Fred Windemere: From Snakeville to Oblivion

Publicity still ca. 1923. Windemere and Bennett, left. Creighton Hale is also in the photo

Actor and director Fred Windemere (Fritz Wintermeier, 1892-1970, sometimes rendered “Fred Windermere” or Fred C. Windermere”) was a minor figure of the silent era, but his life intersected with several better remembered characters and it seems worthwhile to give him a nod on his birthday.

Originally from Muscatine, Iowa, Windermere was 20 years old when he began to appear in Essanay “Snakeville” comedies with Broncho Billy Anderson and Alkali Ike in 1912, usually billed under his given name Fritz Wintermeier. He stuck with Essanay through 1916.

Then in 1919 he landed a part in the King Baggott film The Hawk’s Trail. At this point, he shifted gears and became a director. His first effort was a comedy short called Bear Skinned Beauties (1920). His third comedy The Blacksmith (1920) starred Hank Mann and Noah Young. In 1921 he wrote the scenario for a melodrama called Discontented Wives. Then a lull of four years.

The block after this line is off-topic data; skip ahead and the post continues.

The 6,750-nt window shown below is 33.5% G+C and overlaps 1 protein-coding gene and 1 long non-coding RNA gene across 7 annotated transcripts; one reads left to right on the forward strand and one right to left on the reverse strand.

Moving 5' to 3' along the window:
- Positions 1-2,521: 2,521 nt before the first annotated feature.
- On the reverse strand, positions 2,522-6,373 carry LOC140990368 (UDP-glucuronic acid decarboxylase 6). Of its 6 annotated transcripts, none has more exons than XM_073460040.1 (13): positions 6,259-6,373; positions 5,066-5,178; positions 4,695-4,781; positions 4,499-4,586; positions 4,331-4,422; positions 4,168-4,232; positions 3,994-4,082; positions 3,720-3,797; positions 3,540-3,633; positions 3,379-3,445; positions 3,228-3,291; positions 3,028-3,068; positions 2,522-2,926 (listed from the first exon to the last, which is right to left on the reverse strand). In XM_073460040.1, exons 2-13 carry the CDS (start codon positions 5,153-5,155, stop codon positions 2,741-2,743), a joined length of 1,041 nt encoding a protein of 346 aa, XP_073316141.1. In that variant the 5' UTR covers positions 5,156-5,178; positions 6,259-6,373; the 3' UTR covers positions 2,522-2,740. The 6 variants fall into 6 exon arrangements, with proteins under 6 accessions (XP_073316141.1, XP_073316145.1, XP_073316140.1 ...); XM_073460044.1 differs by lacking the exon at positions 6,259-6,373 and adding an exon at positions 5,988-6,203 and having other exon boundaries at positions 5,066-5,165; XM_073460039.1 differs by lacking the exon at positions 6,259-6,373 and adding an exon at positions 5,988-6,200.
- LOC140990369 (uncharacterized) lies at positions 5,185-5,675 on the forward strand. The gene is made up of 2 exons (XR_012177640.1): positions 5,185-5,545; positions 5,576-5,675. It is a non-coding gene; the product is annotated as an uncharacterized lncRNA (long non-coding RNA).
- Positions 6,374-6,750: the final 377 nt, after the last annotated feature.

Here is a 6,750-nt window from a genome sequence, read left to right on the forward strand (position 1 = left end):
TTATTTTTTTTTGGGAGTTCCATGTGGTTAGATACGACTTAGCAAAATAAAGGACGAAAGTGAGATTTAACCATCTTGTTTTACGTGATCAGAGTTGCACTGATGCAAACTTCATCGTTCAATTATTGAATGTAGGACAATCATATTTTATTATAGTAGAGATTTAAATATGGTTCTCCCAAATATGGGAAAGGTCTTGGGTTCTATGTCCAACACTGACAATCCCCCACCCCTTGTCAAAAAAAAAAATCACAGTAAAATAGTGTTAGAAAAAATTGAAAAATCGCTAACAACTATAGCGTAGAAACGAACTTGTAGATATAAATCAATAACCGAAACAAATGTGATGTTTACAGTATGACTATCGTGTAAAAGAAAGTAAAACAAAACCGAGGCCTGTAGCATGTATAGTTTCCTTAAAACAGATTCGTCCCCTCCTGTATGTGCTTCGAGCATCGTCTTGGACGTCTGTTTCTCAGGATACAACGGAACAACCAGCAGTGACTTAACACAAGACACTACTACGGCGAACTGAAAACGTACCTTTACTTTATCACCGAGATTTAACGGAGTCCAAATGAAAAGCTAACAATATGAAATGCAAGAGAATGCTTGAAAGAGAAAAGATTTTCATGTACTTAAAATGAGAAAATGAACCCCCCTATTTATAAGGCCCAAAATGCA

In 1924 he married Belle Bennett, an up and coming actress who was about to become a pretty big star. Interestingly, the pair appears not to have worked together.

Windemere returns in 1925, directing features for independent companies through the end of the silent era, some of which had notable stars. His first from this period, The Verdict (1925) had Lou Tellegen, William Collier Jr. and Gertrude Astor. The comedy Romance Road (1925) had Raymond McKee and Billy Bletcher. Chaplin’s ex-wife Mildred Harris appeared in his 1925 film Soiled. Anita Stewart was in Morganson’s Finish (1926). Broadway After Midnight (1927) had Cullen Landis and Priscilla Bonner. He directed another half dozen films throughout this period, culminating with Devil Dogs (1928), his last.

What he does with himself after this is a mystery. Bennett continued working until her death in 1932. Windemere, whose last directing gig was at the age of 36, lived until 1970.